A Westmoreland man accused of killing eight people in northern Sumner County in early 2019 will face two separate jury trials, a Sumner County judge ruled last week.
In a 20-page decision released Friday, Criminal Court Judge Dee David Gay ruled that 27-year-old Michael Cummins will stand trial for the murder of James Dunn, 63, separately from the other seven.
Dunn was found dead near his cabin on Ransom Mandrell Road after it caught fire on April 17, 2019. A rifle that authorities believe may have been stolen from him was located less than two weeks later inside a home on Charles Brown Road where six people were found brutally murdered on April 27.
That same day, authorities also discovered that 69-year-old Shirley Fehrle had been killed inside her home on Luby Brown Road.
While the gun creates a connection between two of the crime scenes, Gay wrote in his ruling that he found “no basis to join the crimes at all three locations because there is absolutely no material issue common to the crimes committed at the Fehrle residence that would be admissible at the trial of the crimes committed at the… Dunn property.”
Cummins has pleaded not guilty to the 12 criminal charges he faces, which include eight counts of first-degree murder stemming from what the Tennessee Bureau of Investigation has described as the worst homicide event to take place in the state in at least two decades.
Defense attorneys had asked that three separate trials be held based on the different crime scenes.
“Anytime you introduce another homicide in a homicide case the prejudicial effect is very significant,” Cummins’ attorney Paul Bruno said during a court hearing in July. “He has a right to be tried fairly on all three of those incidents.”
Sumner County District Attorney Ray Whitley disagreed, arguing that the cases should not be separated because there was “no way to untie one crime scene from the others.”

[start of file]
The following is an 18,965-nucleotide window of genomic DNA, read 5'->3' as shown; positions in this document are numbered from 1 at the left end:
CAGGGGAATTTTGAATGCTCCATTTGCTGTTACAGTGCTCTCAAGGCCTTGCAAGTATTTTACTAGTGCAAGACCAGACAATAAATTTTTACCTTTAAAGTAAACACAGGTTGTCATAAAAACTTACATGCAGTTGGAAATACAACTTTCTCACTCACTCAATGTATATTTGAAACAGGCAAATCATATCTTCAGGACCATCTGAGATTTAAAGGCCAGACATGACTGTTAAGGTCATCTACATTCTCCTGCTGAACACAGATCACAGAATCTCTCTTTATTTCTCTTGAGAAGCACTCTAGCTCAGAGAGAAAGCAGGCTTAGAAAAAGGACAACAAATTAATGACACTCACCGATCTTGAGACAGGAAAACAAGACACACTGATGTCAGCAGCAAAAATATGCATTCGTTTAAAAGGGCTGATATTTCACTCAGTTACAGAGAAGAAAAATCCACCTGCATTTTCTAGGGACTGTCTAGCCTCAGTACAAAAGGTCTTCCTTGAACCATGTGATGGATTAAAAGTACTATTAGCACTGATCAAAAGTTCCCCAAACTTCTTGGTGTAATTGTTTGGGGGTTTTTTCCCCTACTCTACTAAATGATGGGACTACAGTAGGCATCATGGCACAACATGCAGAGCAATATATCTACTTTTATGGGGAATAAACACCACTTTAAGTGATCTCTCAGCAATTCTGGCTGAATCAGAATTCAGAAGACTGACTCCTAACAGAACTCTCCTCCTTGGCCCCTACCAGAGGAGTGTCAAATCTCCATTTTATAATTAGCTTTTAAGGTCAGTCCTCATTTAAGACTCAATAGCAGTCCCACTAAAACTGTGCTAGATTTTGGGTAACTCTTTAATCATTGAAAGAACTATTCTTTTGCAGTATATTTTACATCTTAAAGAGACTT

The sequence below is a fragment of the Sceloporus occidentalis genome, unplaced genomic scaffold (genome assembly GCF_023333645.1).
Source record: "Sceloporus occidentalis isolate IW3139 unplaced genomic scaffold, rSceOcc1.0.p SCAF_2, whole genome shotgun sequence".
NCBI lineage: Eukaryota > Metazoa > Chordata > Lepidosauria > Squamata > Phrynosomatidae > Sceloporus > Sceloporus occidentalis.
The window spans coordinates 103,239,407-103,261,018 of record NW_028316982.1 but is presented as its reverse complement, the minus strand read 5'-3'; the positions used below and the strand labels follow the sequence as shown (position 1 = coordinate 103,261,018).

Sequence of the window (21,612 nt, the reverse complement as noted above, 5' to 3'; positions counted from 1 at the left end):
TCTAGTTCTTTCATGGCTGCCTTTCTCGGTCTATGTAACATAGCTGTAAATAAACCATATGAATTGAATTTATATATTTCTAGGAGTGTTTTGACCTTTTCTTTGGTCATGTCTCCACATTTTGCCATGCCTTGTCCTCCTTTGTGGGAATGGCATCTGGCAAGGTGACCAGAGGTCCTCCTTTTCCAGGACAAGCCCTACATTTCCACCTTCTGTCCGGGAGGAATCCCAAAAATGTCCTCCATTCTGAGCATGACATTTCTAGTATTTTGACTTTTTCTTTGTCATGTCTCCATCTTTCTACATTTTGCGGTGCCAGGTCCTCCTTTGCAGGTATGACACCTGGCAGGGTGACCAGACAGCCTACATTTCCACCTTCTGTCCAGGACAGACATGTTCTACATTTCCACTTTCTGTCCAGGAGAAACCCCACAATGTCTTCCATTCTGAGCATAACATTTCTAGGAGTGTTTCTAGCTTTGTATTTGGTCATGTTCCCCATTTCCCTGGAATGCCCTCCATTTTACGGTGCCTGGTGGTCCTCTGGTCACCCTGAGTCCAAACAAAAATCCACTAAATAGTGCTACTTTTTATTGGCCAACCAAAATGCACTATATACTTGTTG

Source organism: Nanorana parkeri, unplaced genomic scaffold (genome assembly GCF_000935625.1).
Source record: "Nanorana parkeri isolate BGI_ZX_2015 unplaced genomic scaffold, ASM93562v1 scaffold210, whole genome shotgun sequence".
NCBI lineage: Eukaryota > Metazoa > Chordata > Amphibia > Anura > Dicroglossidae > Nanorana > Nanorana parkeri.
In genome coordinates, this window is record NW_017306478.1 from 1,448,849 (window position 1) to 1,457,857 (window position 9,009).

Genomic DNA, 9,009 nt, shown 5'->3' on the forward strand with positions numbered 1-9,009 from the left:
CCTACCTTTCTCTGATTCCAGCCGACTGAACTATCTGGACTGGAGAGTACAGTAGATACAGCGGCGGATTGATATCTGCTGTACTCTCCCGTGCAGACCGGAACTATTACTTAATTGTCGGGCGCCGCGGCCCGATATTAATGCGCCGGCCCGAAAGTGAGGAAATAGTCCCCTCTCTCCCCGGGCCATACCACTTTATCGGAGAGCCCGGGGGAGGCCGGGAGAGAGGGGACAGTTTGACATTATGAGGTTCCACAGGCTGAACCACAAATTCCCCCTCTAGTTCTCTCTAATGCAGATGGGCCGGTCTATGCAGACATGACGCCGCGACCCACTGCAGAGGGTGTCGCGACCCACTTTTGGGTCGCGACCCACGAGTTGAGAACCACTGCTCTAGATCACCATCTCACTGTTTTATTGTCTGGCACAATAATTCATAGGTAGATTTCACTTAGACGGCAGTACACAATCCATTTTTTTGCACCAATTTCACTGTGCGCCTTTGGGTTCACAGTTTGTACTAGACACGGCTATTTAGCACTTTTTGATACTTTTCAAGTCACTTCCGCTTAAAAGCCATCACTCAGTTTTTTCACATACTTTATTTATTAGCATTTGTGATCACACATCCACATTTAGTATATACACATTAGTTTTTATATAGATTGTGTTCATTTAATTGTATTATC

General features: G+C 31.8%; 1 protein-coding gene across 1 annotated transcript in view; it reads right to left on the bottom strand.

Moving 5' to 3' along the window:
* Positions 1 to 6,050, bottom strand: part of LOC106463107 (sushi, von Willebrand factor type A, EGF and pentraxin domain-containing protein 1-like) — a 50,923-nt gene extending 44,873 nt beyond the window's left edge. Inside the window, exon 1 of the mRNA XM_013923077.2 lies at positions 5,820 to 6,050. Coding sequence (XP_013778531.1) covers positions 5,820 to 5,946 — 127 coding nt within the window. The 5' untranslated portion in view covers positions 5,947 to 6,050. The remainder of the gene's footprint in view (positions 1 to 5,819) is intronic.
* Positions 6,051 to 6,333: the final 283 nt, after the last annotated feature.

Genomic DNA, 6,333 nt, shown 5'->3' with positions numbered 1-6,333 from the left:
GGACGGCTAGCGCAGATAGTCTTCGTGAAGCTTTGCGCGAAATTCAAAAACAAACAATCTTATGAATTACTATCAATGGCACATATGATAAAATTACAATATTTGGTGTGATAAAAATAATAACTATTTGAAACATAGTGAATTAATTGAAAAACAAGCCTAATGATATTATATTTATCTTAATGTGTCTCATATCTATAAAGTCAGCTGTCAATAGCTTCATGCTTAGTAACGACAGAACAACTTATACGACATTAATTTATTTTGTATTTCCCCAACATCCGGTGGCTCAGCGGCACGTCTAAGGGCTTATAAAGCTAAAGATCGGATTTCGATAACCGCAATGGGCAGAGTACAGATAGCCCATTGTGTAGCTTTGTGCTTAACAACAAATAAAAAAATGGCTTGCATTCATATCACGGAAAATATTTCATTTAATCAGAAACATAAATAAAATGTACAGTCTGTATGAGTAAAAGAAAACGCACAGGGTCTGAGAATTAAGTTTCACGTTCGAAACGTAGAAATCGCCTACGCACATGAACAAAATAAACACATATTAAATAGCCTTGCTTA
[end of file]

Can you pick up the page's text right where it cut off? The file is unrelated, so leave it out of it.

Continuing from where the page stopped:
In addition to the gun found inside the home on Charles Brown Road, shoes were also located with Cummins’ DNA in them that matched prints found in blood at Fehrle’s residence, according to testimony from law enforcement officials.
Prosecutors alleged during the July court hearing that Cummins had killed Dunn to cover up the theft of his gun and later killed Fehrle to hide the theft of her black Kia Forte.
“I had been told that the family had become aware that Michael had stolen a vehicle and that his mom and dad were upset,” TBI Special Agent Andrew Graves testified about what happened shortly before their murders. “We had been told through interviews that his parents were going to turn him in and call the police because he had stolen that vehicle.”
According to police, the six victims found dead inside the home on Charles Brown Road ranged in age from 12 to 64 years old and included Cummins’ mother, father and uncle. Cummins is also charged with the attempted murder of his grandmother who was hospitalized for more than a month after the attack.
According to the medical examiner, all eight murder victims died from blunt force injuries.
A trial for Cummins related to seven of the murders is scheduled to begin on April 20, 2022. A separate trial relating to the Dunn case will take place at a later date, according to Whitley. If convicted, prosecutors plan to seek the death penalty for the 27-year-old.